It all started with a small home operation. All things in one’s life start small. That’s what it always seemed to me anyway. It had been a small plot of land where I learned how to make things grow. I got my hands in the soil, got dirty and could smell the earth. I look back on those times fondly. Of course I always forget the back breaking work to excavate the ground, clearing stones with a sieve and ensuring the acidity levels were correct. Add on top of that the worry and stress of getting the seeds to germinate, propagate and grow.
Now I look out on the farm. Well, more it’s eight opaque grow houses each separated from one another. Giant twenty by seventy metre white plastic tunnels filled with tables and tables of plants. Each tunnel had plants at different stages of growth, so we are always either planting, growing or harvesting. In turn each tunnel gets a rest for a few months.
We even have staff. Five of them. I never thought that I would own a place like this and turn a profit. It’s amazing. The hardest part was getting the organic standard. I left a lot of that paperwork for Mac. He had the knack for it I never did. He said to me when it was just one greenhouse, “Mari, you can make anything grow. You can make anything flourish. Me it just rots in my hands, and I can’t understand it”
It was his way of saying, maybe just asking to let him take over the office and I took over the farm. Not to say he didn’t help out when needed, and not to say I wouldn’t check the accounts. Its just we have our strengths in different places.
Our biggest challenge came in the second year. We used a large greenhouse at first. It was great, it held the heat overnight, allowed for excellent light and ventilation. It was perfect. Mac had helped to rig up a wonderful irrigation system and the plants grew. They grew like gangbusters. I loved it. Out first harvest were excellent and the pharma company that we sold them to were delighted with our output.
The problems began when some of the locals noticed what we were growing. Word got round down the pub.
Some of the local teenagers came round asking us to sell to them. We told them where to shove it. Then we noticed the break-ins, shattered glass all over the place and plants torn out of their bed. More word got around. Of course, it bloody well does. We were selling since so many of the local kids starting to get excellent quality stuff and word started to spread. The police came around. We had reported the damage, the theft and everything else. They acted like it was our fault. We added a security system.
Then the protests outside started. Mac and I were at our wits end. The stress and strain if it all. Yes of course we kept a little bit of the crop but dealing with paperwork and authorities, well it was better to have a clear head. That and we were raided multiple times. So, we thought it better to not keep anything in the house.
Finally, it got too much. We needed to move. The locals saw it as a victory but that I my opinion shows how narrowminded they could be. We had been buying things locally for a while, we had been planning on expanding the operation maybe even diversifying. All of that went up when the greenhouses did.
We had been working late that evening. It was summer, a number of the plants had flowered and we were working on retrieving the seeds for the next crop. Finally, around midnight we went indoors. The seeds were left sorted and organised on the kitchen table and we went to bed.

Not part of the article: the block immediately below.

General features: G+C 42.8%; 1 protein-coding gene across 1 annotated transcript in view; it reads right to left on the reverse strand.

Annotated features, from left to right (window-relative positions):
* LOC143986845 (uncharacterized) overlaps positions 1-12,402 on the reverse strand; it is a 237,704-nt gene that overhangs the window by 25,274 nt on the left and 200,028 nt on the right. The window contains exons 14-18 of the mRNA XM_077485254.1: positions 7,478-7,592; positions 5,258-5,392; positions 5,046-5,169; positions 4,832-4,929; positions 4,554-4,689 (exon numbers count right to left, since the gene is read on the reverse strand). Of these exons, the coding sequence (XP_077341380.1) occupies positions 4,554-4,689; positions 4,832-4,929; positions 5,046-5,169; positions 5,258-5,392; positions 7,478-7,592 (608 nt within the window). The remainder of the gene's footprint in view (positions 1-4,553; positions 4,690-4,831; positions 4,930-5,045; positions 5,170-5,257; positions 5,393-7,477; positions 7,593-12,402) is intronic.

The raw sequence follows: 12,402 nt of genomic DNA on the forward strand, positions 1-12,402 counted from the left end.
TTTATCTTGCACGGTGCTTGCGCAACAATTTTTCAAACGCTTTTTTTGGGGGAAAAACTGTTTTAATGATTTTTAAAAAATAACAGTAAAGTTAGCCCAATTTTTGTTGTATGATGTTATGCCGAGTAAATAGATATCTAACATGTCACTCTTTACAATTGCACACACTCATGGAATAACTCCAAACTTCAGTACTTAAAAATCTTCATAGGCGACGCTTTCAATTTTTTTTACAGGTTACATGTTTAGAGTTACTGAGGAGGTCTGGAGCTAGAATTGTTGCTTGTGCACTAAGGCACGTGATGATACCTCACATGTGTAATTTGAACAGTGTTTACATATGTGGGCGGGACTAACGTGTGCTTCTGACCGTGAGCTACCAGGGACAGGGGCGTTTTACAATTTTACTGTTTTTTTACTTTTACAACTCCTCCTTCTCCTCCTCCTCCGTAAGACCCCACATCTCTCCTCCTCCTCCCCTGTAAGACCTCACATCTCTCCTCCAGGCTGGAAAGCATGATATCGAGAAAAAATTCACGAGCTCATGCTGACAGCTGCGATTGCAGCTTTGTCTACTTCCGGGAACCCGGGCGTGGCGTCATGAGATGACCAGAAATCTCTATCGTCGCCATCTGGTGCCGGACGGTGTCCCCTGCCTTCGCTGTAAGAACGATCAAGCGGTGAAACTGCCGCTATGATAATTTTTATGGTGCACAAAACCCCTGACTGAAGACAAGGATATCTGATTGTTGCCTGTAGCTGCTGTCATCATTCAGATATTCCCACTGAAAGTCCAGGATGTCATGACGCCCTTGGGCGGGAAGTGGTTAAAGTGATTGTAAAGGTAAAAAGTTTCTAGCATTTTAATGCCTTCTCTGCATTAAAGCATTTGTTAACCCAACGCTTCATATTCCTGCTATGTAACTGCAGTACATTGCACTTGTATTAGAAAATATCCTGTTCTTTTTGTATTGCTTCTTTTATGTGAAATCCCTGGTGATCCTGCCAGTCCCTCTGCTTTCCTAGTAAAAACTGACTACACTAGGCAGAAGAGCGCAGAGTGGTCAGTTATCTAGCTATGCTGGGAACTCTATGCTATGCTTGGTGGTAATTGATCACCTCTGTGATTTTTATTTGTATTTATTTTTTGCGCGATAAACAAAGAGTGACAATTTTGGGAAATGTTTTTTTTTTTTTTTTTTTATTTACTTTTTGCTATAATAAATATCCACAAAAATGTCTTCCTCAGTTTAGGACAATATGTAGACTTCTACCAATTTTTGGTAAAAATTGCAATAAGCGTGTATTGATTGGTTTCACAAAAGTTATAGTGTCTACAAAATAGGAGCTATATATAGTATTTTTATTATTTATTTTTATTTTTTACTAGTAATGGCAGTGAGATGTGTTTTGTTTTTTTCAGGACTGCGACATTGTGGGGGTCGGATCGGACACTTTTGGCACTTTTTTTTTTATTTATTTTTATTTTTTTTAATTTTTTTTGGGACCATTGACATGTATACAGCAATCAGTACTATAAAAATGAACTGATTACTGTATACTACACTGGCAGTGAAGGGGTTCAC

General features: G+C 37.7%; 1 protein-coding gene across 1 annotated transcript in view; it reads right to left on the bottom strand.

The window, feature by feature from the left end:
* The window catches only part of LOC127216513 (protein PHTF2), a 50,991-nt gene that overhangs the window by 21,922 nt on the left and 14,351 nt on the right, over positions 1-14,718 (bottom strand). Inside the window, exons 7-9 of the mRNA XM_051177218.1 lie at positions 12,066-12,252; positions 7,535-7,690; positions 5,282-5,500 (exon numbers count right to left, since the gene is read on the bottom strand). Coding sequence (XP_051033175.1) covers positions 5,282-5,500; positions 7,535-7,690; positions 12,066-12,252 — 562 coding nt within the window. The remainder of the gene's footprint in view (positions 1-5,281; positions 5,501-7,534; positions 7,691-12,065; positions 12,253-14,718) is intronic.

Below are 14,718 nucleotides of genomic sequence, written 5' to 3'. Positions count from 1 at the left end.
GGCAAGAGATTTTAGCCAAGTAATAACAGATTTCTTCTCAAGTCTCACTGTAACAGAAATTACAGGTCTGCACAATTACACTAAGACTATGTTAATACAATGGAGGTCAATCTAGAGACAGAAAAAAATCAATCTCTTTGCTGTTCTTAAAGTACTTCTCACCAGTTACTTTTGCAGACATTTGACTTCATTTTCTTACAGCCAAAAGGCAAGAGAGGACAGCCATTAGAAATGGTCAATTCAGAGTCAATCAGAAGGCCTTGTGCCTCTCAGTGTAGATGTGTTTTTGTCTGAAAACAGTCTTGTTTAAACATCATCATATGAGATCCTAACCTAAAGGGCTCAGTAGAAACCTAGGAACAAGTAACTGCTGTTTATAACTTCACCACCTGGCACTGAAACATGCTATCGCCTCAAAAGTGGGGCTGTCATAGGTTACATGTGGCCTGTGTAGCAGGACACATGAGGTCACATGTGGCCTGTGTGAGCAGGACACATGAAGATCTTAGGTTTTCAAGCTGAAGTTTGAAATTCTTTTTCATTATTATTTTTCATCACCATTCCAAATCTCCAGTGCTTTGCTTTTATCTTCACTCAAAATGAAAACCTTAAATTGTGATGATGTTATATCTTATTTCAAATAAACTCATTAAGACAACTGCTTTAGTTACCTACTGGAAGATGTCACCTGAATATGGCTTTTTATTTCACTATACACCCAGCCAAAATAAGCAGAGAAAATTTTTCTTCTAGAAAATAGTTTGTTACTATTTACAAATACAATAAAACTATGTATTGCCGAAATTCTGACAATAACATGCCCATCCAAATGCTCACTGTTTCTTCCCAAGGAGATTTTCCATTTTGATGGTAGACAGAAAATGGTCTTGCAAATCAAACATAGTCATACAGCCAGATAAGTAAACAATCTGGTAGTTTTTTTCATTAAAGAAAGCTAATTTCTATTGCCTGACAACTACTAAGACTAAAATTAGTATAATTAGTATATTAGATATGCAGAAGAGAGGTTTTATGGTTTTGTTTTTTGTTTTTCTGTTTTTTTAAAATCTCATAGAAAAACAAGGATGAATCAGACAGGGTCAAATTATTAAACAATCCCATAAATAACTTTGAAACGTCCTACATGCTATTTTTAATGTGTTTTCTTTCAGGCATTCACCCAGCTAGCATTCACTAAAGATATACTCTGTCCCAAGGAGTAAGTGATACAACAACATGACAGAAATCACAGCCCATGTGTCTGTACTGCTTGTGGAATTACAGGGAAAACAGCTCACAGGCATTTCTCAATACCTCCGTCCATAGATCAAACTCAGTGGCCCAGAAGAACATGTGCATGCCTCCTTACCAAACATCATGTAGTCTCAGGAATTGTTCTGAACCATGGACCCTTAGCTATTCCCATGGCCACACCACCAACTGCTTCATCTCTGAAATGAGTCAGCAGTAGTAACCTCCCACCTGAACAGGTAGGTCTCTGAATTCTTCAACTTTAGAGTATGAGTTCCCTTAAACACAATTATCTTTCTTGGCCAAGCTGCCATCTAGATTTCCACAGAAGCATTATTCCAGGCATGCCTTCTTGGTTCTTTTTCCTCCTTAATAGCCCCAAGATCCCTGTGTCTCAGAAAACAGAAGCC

I thought I had smelled something when we left for the house, then thought I had been imagining things.
It was around an hour later when we were woken by the light. The greenhouse was aflame. Our outbuildings where we kept the equipment, already a shell of metal and charred wood. Mac and I tried to use our hoses to fight the flames, but they has been cut along with the power to the security system. By the time the Fire Brigade made it out it was already too late. Everything was gone.
The must have been waiting there all evening waiting for us to go to bed. The smell had been petrol and oil.
The insurance company and our clients were sympathetic. We would rebuild, just not here.
We moved further north. The spaces were cheaper so we could build easier. We planted our seeds that had been saved and started again. This time we learned. This time we made sure that things were kept away from prying eyes. That we engaged locally with people but never told them what we grew. They were just happy with having a new customer in any case. Over the years we have expanded. People know what we grow now and why we grow it. Yes, we’ve had the odd idiot pop up to the farm and we still tell them where to shove it. We also make sure others know what we’ve said as well. The local pub is a great place for that along with the small shop.
Our first staff member, Steven, he tried to make a little on the side. He didn’t last long. We made sure he was done for theft and dealing. We had to swear in court, produce all of our documentation again and again but the message was clear. We don’t do this type of nonsense. Over the years we’ve had a couple who have tried the same kind of thing. They don’t last long either. Everyone is happy, locally and our business side.
Tomorrow we will harvest tunnel four. The crop will be used to make medications and then the left overs will be either turned into fabric or fertiliser. We will then let the tunnel rest and the soil will be topped up with eggs and manure so the nutrients will feed the next crop in a few months. Tunnel five will be flowering soon and we will save the seeds just like we did that faithful night. It always make me pang for our first farm when we do that, but in this place I am happier.
Authors Note: This story was number 50 of my writing weekly project. The prompt was Cannabis Farm.